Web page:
“I imagine that everyone is saving their trash talk for Showtime and that a full-on Animal House-style food fight will go on,” he joked. “Probably a few people will be hospitalized with chili-related injuries.”
Photo courtesy of Brendan Polmer/ Tereu Tereu
This weekend (October 5-7) is DC’s Sweet Tea Pumpkin Pie Festival, a homegrown music event that showcases more than 200 bands at 13 venues throughout the city.
The festival is technically free, but purchasing wristbands for the weekend (prices range from $1 to $10) helps to support local and out-of-town musicians.
This fall’s festival is the third Sweet Tea Pumpkin Pie happening, following last year’s two successful festivals organized by District resident, Dave Mann.
More information on participating musicians, venues and the weekend schedule is available on the Sweet Tea Pumpkin Pie Music Festival website.
OnStage DC is popping up in the neighborhood on Saturday, August 11 with a pop-up music and fashion event, featuring local musicians and artists.
The creative evening, titled “Celebrating You,” will take place in the courtyard of the M.A. Winter Building (1436 U Street NW) between 4 and 8 pm. The event is free and open to the public – plus there will be open mic time for introductions by area businesses, community workers and artists.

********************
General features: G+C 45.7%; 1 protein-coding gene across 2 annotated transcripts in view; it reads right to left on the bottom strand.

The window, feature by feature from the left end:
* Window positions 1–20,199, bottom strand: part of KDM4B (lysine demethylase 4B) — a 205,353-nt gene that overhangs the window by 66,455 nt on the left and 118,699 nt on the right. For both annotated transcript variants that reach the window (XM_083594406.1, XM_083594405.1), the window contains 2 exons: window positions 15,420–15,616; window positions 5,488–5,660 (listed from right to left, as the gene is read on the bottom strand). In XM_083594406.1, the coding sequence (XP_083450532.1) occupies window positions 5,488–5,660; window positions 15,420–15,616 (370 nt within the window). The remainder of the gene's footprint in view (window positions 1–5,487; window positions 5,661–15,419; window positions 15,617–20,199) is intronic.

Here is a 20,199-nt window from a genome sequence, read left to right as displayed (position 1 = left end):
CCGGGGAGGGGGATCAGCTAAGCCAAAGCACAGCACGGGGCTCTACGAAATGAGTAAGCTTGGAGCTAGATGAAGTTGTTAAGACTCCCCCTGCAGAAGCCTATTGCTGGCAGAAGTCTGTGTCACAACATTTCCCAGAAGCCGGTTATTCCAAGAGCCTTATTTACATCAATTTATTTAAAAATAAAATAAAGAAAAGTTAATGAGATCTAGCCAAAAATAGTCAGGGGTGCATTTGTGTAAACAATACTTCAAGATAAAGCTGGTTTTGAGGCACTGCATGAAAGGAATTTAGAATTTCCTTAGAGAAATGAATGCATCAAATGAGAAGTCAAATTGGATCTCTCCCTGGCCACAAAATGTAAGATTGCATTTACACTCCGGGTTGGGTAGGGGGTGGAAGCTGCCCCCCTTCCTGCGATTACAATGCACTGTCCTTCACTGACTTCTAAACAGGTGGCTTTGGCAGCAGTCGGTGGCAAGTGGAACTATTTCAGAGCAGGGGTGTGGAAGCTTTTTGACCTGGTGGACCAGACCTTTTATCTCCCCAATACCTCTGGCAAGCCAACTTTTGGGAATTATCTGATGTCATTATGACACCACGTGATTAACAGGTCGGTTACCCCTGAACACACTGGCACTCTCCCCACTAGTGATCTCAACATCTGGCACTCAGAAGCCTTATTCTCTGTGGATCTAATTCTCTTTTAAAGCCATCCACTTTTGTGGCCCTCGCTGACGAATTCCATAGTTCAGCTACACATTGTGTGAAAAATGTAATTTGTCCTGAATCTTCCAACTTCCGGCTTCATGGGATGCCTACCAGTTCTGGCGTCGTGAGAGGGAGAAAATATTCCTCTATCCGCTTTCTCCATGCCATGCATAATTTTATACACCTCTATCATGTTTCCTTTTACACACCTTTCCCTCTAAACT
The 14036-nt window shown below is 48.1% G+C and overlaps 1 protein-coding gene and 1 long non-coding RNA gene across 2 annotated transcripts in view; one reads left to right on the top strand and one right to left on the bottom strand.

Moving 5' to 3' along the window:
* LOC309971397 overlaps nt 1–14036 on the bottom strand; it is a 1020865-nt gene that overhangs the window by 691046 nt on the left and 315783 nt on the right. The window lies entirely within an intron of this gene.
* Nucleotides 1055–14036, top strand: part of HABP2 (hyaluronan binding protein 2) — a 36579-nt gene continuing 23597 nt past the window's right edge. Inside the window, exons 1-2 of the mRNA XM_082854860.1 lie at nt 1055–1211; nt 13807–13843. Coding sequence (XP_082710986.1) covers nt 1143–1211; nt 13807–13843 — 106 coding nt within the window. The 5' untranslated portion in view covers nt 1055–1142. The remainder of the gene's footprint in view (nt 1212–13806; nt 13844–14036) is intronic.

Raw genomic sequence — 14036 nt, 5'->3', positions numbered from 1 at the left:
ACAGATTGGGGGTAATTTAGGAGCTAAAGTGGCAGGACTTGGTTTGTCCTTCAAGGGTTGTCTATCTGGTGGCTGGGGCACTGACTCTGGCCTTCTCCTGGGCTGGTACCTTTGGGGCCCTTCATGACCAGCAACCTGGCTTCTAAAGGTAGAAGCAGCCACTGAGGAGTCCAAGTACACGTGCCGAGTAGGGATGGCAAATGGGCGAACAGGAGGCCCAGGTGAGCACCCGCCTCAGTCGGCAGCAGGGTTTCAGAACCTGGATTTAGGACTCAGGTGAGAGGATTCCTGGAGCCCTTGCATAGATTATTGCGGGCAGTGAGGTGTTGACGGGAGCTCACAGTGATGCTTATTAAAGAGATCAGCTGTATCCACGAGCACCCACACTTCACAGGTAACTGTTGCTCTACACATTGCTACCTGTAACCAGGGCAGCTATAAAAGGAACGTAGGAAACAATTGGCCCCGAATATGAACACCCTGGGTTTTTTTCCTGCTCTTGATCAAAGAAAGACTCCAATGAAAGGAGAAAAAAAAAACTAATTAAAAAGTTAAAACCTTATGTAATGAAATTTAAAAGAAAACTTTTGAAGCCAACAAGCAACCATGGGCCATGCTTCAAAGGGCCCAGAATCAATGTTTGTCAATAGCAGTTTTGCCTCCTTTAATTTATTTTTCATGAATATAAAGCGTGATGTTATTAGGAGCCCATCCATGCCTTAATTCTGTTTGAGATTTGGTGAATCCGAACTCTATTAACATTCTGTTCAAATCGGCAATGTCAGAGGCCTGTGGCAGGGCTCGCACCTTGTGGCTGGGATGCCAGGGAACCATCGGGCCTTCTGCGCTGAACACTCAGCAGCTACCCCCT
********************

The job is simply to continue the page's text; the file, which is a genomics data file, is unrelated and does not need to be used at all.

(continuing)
For more information on Celebrating You, or for information on sponsoring at table display at the event, visit the OnStage DC website.
Tom Goss is a gay singer-songwriter who lives in D.C. If you were at the 17th Street Festival last September, you might have caught his performance. A native of Wisconsin, he moved to the area in 2004 to enter Catholic seminary. He later abandoned his quest to become a priest and began performing in local coffee houses in 2006.
Goss is also still program manager at Charlie’s Place, an organization that works with the homeless; it is based at St. Margaret’s Episcopal Church at 1830 Connecticut Avenue NW.
Today, he is a successful musician with two full-length CDs, two LPs, a live DVD and four music videos. Next month his latest CD, “Turn It Around,” releases, which will be followed by a 10-week, 50-city tour. For more information about Tom and his music, visit his website.
Borderstan: How would you describe your music to someone who has never heard it before?
Goss: I describe my music as Acoustic pop. Lots of folks call it singer-songwriter but I try to really focus on writing pop songs more in the vain of The Beatles rather than folk songs. People often compare me to Jason Mraz, Jack Johnson, David Gray or Dave Matthews.